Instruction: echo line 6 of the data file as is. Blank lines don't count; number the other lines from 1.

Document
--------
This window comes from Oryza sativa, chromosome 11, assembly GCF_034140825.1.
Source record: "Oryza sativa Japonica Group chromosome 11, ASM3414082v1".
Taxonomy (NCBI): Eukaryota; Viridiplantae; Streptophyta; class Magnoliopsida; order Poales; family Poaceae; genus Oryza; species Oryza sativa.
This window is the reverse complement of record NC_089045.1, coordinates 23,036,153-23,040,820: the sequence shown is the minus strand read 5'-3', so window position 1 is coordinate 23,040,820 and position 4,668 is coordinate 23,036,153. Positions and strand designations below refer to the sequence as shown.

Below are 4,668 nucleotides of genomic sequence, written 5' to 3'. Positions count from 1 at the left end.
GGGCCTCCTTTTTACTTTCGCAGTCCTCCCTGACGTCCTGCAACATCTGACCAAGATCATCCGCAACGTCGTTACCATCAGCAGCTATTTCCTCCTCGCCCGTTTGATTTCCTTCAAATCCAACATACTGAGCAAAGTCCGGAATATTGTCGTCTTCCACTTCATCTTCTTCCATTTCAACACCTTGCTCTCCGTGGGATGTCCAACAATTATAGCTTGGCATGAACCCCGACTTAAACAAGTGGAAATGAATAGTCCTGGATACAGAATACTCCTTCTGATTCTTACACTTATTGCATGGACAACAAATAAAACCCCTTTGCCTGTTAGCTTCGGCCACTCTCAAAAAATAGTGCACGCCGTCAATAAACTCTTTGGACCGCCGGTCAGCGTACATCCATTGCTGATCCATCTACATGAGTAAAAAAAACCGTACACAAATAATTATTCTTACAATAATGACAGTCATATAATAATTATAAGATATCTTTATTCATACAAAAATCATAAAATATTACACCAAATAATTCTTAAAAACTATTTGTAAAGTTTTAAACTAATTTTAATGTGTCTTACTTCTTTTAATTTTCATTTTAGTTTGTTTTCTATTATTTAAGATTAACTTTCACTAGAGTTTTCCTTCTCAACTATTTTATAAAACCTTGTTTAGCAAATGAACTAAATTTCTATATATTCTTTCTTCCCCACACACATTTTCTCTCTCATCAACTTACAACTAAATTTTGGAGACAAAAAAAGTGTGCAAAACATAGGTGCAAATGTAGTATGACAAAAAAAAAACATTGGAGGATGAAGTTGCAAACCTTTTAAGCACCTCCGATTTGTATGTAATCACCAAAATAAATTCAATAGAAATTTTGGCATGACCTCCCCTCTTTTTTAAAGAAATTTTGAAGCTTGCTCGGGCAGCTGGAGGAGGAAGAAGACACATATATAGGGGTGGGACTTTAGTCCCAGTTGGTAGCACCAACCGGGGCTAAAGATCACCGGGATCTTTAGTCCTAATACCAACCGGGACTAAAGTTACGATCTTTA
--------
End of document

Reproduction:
GGGCCTCCTTTTTACTTTCGCAGTCCTCCCTGACGTCCTGCAACATCTGACCAAGATCATCCGCAACGTCGTTACCATCAGCAGCTATTTCCTCCTCGCCCGTTTGATTTCCTTCAAATCCAACATACTGAGCAAAGTCCGGAATATTGTCGTCTTCCACTTCATCTTCTTCCATTTCAACACCTTGCTCTCCGTGGGATGTCCAACAATTATAGCTTGGCATGAACCCCGACTTAAACAAGTGGAAATGAATAGTCCTGGATACAGAATACTCCTTCTGATTCTTACACTTATTGCATGGACAACAAATAAAACCCCTTTGCCTGTTAGCTTCGGCCACTCTCAAAAAATAGTGCACGCCGTCAATAAACTCTTTGGACCGCCGGTCAGCGTACATCCATTGCTGATCCATCTACATGAGTAAAAAAAACCGTACACAAATAATTATTCTTACAATAATGACAGTCATATAATAATTATAAGATATCTTTATTCATACAAAAATCATAAAATATTACACCAAATAATTCTTAAAAACTATTTGTAAAGTTTTAAACTAATTTTAATGTGTCTTACTTCTTTTAATTTTCATTTTAGTTTGTTTTCTATTATTTAAGATTAACTTTCACTAGAGTTTTCCTTCTCAACTATTTTATAAAACCTTGTTTAGCAAATGAACTAAATTTCTATATATTCTTTCTTCCCCACACACATTTTCTCTCTCATCAACTTACAACTAAATTTTGGAGACAAAAAAAGTGTGCAAAACATAGGTGCAAATGTAGTATGACAAAAAAAAAACATTGGAGGATGAAGTTGCAAACCTTTTAAGCACCTCCGATTTGTATGTAATCACCAAAATAAATTCAATAGAAATTTTGGCATGACCTCCCCTCTTTTTTAAAGAAATTTTGAAGCTTGCTCGGGCAGCTGGAGGAGGAAGAAGACACATATATAGGGGTGGGACTTTAGTCCCAGTTGGTAGCACCAACCGGGGCTAAAGATCACCGGGATCTTTAGTCCTAATACCAACCGGGACTAAAGTTACGATCTTTA